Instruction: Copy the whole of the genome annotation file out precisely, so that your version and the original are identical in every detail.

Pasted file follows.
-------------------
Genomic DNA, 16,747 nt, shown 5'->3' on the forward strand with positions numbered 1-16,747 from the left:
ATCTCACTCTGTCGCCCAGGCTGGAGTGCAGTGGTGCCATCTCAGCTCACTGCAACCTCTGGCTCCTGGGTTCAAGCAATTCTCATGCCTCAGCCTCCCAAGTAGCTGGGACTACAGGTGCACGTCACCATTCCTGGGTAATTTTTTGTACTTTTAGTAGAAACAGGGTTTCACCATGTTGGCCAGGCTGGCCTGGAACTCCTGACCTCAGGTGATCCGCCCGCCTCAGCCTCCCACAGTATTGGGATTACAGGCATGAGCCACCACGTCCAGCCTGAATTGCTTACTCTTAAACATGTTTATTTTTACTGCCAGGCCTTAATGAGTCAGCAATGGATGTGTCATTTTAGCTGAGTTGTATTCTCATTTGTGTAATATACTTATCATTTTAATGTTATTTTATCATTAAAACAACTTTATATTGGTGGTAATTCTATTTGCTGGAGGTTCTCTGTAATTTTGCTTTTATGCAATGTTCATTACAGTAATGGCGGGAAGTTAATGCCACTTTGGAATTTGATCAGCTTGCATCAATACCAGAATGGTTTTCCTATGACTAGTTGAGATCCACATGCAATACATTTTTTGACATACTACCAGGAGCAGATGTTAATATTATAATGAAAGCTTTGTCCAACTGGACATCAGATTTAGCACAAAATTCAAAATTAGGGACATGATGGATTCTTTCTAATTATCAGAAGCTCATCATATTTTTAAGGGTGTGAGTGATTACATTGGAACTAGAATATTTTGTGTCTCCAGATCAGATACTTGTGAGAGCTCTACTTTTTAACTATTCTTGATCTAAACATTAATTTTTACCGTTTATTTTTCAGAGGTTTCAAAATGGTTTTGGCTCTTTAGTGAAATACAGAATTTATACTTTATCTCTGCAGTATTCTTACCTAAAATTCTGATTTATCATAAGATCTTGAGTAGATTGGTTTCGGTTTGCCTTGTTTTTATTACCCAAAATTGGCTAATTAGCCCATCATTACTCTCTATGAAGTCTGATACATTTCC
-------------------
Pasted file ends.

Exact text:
Genomic DNA, 16,747 nt, shown 5'->3' on the forward strand with positions numbered 1-16,747 from the left:
ATCTCACTCTGTCGCCCAGGCTGGAGTGCAGTGGTGCCATCTCAGCTCACTGCAACCTCTGGCTCCTGGGTTCAAGCAATTCTCATGCCTCAGCCTCCCAAGTAGCTGGGACTACAGGTGCACGTCACCATTCCTGGGTAATTTTTTGTACTTTTAGTAGAAACAGGGTTTCACCATGTTGGCCAGGCTGGCCTGGAACTCCTGACCTCAGGTGATCCGCCCGCCTCAGCCTCCCACAGTATTGGGATTACAGGCATGAGCCACCACGTCCAGCCTGAATTGCTTACTCTTAAACATGTTTATTTTTACTGCCAGGCCTTAATGAGTCAGCAATGGATGTGTCATTTTAGCTGAGTTGTATTCTCATTTGTGTAATATACTTATCATTTTAATGTTATTTTATCATTAAAACAACTTTATATTGGTGGTAATTCTATTTGCTGGAGGTTCTCTGTAATTTTGCTTTTATGCAATGTTCATTACAGTAATGGCGGGAAGTTAATGCCACTTTGGAATTTGATCAGCTTGCATCAATACCAGAATGGTTTTCCTATGACTAGTTGAGATCCACATGCAATACATTTTTTGACATACTACCAGGAGCAGATGTTAATATTATAATGAAAGCTTTGTCCAACTGGACATCAGATTTAGCACAAAATTCAAAATTAGGGACATGATGGATTCTTTCTAATTATCAGAAGCTCATCATATTTTTAAGGGTGTGAGTGATTACATTGGAACTAGAATATTTTGTGTCTCCAGATCAGATACTTGTGAGAGCTCTACTTTTTAACTATTCTTGATCTAAACATTAATTTTTACCGTTTATTTTTCAGAGGTTTCAAAATGGTTTTGGCTCTTTAGTGAAATACAGAATTTATACTTTATCTCTGCAGTATTCTTACCTAAAATTCTGATTTATCATAAGATCTTGAGTAGATTGGTTTCGGTTTGCCTTGTTTTTATTACCCAAAATTGGCTAATTAGCCCATCATTACTCTCTATGAAGTCTGATACATTTCC